“In every sport, you need to provide adequate facilities for what’s going on. Skate parks, if they’re nonexistent or too crowded, then the skateboarders go elsewhere and recreate where it’s inappropriate. Potentially it’s an organic way to control skateboarding traffic in your city. It’s better to provide facilities that attract skaters out of the streets and into the park.”

By allowing skateboarders an appropriate place to go, they also reap many other benefits. Cockrell explained that skateboarding is so much fun, skaters don’t realize they’re exercising or building life skills.

“I think part of it is that freedom and lack of rules. It’s a goal-oriented, patience-oriented activity and that’s a part of why it’s so fun: you don’t feel like you’re participating in a sport. You don’t have to show up on time, you go at your own pace, your own style. There are no coaches telling you where and when and why and how to do it,” Cockrell continued.

“It’s part sport, part art, part culture. You get a lot of rewards from the amount that you work. That’s a natural, addictive feeling – that feeling of accomplishment. From a basic trick up to the most technical tricks, you have that exact same feeling of accomplishment. You earned it. That ability to practice and understand the pay off of continuing to work at something transfers into your daily life and builds life skills.”

As with any other activity, skateboarding also keeps skaters out of trouble.

“There are some kids that if they did not have The Park, they would be out getting in trouble,” Dixon said. “They say idle time is the devil’s tool. There’s so many kids that instead of getting in trouble, come to the park and skate.”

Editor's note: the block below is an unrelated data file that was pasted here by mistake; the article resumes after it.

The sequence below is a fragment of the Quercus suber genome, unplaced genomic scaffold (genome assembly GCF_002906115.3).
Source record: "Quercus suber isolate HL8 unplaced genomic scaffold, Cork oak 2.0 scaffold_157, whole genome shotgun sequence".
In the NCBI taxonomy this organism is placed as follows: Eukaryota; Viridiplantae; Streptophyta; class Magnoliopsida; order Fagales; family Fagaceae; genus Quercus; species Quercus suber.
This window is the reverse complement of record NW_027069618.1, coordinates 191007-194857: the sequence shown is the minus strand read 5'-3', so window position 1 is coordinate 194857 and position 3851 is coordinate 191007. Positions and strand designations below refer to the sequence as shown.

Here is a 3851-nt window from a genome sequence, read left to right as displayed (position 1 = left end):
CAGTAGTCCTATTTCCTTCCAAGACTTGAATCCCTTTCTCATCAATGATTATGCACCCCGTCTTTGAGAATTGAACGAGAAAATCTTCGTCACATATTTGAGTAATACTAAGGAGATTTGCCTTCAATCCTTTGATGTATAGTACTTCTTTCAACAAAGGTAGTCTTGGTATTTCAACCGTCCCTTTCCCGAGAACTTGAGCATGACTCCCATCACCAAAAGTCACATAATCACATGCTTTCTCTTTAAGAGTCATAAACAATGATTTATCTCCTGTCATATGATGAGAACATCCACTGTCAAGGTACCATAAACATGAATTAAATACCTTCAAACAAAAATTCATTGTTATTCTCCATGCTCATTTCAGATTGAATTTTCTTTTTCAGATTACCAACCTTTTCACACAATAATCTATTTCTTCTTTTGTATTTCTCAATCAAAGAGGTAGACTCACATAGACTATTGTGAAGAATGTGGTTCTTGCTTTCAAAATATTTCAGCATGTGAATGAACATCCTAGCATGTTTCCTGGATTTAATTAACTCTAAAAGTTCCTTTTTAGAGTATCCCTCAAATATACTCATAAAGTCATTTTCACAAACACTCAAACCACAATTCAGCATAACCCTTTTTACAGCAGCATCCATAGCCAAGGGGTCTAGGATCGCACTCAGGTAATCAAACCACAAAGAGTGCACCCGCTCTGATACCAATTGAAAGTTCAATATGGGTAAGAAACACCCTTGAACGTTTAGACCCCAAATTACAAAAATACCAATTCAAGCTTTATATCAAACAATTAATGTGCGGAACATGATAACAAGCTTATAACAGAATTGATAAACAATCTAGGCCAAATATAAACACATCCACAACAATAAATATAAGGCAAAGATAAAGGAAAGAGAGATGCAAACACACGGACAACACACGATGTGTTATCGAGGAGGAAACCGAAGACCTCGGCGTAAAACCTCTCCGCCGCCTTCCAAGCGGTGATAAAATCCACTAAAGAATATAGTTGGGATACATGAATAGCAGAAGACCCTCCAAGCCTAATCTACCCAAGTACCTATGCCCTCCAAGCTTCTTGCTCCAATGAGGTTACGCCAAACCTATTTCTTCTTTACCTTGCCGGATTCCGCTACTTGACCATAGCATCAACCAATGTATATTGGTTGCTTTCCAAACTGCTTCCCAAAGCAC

Dixon, a former school teacher and police officer, has plenty of experience keeping kids out of trouble. Running The Park and being there on a daily basis has made him a role model for many young skaters.

“Sometimes what you say has a bigger impact than parents,” he said. “I have parents that will ask me to talk to their kids if they’re having trouble in school or with their girlfriend or other kids are smoking and they don’t know what to do.”

The positive environment that skate parks provide has been invaluable for many skateboarders. Friedrich, Dixon and Cockrell all agree that skateboarders are some of the most creative, motivated, dedicated and upstanding youth in the community.

“Some people may feel that skateboarders are undisciplined or not interested in academics,” said Friedrich. “We employ two skaters to work our skate park and teach skateboard camps. Both are honor students in high school, one at Wando and the other at the School of the Arts.”

“If you’re a kid, you should only be worried about enjoying life,” Dixon said.

And that’s something everyone can agree on. So in the words of Dixon, shut up and skate.

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Skate and Create Columbia 2009

Gallery 80808 in The Vista
September 11-13, 2009 – Opening Night Friday September 11; 6-10pm

Go ahead and put it on your calendar, because you do not want to miss the fourth installment
of Skate and Create. The art this year has reached an amazing level of sophistication and beauty. Paintings, sculptures and other beautiful works of art using skateboards as media will be sold in order to raise funds for skateparks in Columbia, SC.  As usual this is a free show.  Don’t miss opening night where The Columbia Society for Preservation of Soul will be spinning records.

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Columbia City Council Approves Bid for Owens Field Skatepark

This morning the members of Columbia’s City Council unanimously voted to approve the city staff recommended bid for the construction of Owens Field Skatepark. This is an awesome moment for Columbia and for South Carolina. City staff will now coordinate the schedule for construction with the winning bidder, AOS and designer, Wally Hollyday. With any luck we could be skating by Fall!